“Merrimack Valley Philharmonic
The Merrimack Valley Philharmonic will perform its final concert of the 48th season Sunday, May 3, 2:30 p.m., at the Rogers Center for the Arts at Merrimack College, 315 Turnpike St. The 'All-American' concert offerings will feature Leonard Bernstein’s 'Overture to Candide,' William Grant Still’s 'Symphony No. 1' (Afro-American Symphony) and George Gershwin’s 'Concerto in F Major for Piano and Orchestra,' Louis Stewart, piano soloist. Maestro George Monseur, conductor. Cost is $18 for adults, $12 for seniors and students, and $5 for children (ages 4+). For information, call 978-685-3505. Tickets can be ordered online at http://www.mvpomusic.org, with remaining tickets sold at the door.” [William Grant Still (1895-1978) is profiled at AfriClassical.com, where a complete Works List by Dr. Dominique-René de Lerma is also found]
Sunday, April 19, 2009
“DePreist and Ohlsson go back a long way. Since meeting in Helsinki years ago, they have developed a bond on stages around the world. At Saturday's performance of Beethoven's lyrical Fourth Piano Concerto, they shared the same spacious approach to the music.” “With minimalist movements from DePreist, we heard incisive and full-bodied playing in the surging music. Concertmaster Jun Iwasaki stepped up his role as string leader with vigorous and rhythmic assistance. Principal trumpet Jeffrey Work, principal trombone Aaron LaVere and their sections superimposed color and clout on the performance.” [James DePreist (b. 1936) is profiled at AfriClassical.com]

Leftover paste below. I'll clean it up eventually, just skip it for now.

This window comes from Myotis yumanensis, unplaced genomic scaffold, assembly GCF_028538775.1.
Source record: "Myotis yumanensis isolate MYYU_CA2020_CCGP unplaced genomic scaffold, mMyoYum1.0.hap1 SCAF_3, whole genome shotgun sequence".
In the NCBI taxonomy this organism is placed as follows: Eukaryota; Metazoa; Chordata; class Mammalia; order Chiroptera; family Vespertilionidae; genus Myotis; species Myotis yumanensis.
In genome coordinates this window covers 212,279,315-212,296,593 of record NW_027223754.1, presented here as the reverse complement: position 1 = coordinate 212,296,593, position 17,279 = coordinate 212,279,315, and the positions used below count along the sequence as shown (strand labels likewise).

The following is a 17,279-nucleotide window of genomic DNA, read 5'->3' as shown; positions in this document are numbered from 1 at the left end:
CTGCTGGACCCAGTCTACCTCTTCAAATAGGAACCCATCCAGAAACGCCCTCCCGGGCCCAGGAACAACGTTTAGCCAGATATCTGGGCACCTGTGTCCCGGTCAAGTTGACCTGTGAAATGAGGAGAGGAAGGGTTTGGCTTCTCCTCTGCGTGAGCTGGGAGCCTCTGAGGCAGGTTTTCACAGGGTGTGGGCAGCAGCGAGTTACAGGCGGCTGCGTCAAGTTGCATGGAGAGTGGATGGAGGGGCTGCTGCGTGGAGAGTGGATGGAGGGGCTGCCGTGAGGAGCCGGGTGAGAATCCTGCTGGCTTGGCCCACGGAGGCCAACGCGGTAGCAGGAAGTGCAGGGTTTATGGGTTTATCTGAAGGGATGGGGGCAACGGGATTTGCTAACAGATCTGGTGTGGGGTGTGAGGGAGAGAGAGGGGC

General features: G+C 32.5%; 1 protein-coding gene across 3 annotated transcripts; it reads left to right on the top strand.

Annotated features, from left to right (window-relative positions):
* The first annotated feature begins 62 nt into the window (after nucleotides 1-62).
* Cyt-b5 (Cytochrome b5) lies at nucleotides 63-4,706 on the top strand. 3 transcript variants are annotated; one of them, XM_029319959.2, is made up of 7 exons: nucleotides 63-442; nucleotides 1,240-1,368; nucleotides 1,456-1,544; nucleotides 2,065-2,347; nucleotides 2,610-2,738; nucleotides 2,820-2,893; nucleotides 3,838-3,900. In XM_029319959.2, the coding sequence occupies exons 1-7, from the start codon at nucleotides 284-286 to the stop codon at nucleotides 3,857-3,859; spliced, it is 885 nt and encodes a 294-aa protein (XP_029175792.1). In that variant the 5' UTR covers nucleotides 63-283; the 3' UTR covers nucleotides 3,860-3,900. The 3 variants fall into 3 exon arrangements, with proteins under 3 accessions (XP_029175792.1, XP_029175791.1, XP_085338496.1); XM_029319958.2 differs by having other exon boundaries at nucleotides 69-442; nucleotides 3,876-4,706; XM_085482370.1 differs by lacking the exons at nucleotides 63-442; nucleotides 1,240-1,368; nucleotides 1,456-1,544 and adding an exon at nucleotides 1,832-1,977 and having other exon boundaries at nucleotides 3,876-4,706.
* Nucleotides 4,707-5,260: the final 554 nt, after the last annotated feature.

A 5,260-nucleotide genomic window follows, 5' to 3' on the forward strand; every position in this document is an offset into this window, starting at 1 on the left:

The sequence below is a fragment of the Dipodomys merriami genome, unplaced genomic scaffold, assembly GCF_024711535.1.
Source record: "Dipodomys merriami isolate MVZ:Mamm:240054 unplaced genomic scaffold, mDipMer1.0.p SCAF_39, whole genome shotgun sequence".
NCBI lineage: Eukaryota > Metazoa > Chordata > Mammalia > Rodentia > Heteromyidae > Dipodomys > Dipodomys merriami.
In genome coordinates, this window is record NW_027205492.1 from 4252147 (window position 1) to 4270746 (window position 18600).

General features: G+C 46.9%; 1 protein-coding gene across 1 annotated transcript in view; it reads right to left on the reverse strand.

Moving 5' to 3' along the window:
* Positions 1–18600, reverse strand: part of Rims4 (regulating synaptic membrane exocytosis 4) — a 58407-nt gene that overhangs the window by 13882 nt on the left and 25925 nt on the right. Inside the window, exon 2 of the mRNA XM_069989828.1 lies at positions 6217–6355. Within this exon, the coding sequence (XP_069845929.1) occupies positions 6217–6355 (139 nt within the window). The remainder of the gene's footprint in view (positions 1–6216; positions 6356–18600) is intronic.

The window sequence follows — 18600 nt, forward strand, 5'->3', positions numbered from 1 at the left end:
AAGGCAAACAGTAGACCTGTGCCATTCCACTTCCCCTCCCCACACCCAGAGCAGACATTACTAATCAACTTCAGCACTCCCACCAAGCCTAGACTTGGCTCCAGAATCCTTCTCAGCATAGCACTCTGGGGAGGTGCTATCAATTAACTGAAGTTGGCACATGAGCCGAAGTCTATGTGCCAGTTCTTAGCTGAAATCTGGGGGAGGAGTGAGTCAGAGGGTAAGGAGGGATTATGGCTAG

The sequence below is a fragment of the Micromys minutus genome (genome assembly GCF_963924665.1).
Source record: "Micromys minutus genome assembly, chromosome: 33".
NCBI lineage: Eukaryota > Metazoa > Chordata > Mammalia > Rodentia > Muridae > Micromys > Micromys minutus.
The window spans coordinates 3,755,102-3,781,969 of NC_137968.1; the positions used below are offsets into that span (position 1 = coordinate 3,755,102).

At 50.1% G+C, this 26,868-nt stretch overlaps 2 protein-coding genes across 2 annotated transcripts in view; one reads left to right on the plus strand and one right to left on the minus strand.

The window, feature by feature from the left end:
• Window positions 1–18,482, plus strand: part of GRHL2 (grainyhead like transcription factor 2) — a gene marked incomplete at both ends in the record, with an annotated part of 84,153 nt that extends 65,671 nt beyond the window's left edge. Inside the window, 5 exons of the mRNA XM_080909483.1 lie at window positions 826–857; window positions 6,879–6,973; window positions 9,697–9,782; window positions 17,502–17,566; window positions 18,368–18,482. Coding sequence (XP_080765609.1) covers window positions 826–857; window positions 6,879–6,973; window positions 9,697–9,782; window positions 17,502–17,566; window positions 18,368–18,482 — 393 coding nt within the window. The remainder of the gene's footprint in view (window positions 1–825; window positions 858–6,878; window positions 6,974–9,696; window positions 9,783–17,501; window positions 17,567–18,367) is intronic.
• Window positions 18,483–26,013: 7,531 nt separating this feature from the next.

Sunday, April 19, 2009
Celso Machado got a standing ovation at intermission.
The strength of his guitar playing would have been more than enough for me. But he made music with all parts of his body and everything around him (mic stand, chair, etc). I realize that sort of thing can sound gimmicky, but no. His virtuosity on the tambourine, the way he uses it like a frame drum, is stunning. At one point he wordlessly, on the fly in the middle of a song, conducted the audience into simulating the sound of a thunderous rainstorm approaching and receding. You could hear the raindrops splashing in the puddles. By the time we realized what we had done, he was on to the next thing. That's the way he operates. What could be better than a performance where the delightful surprises never stop?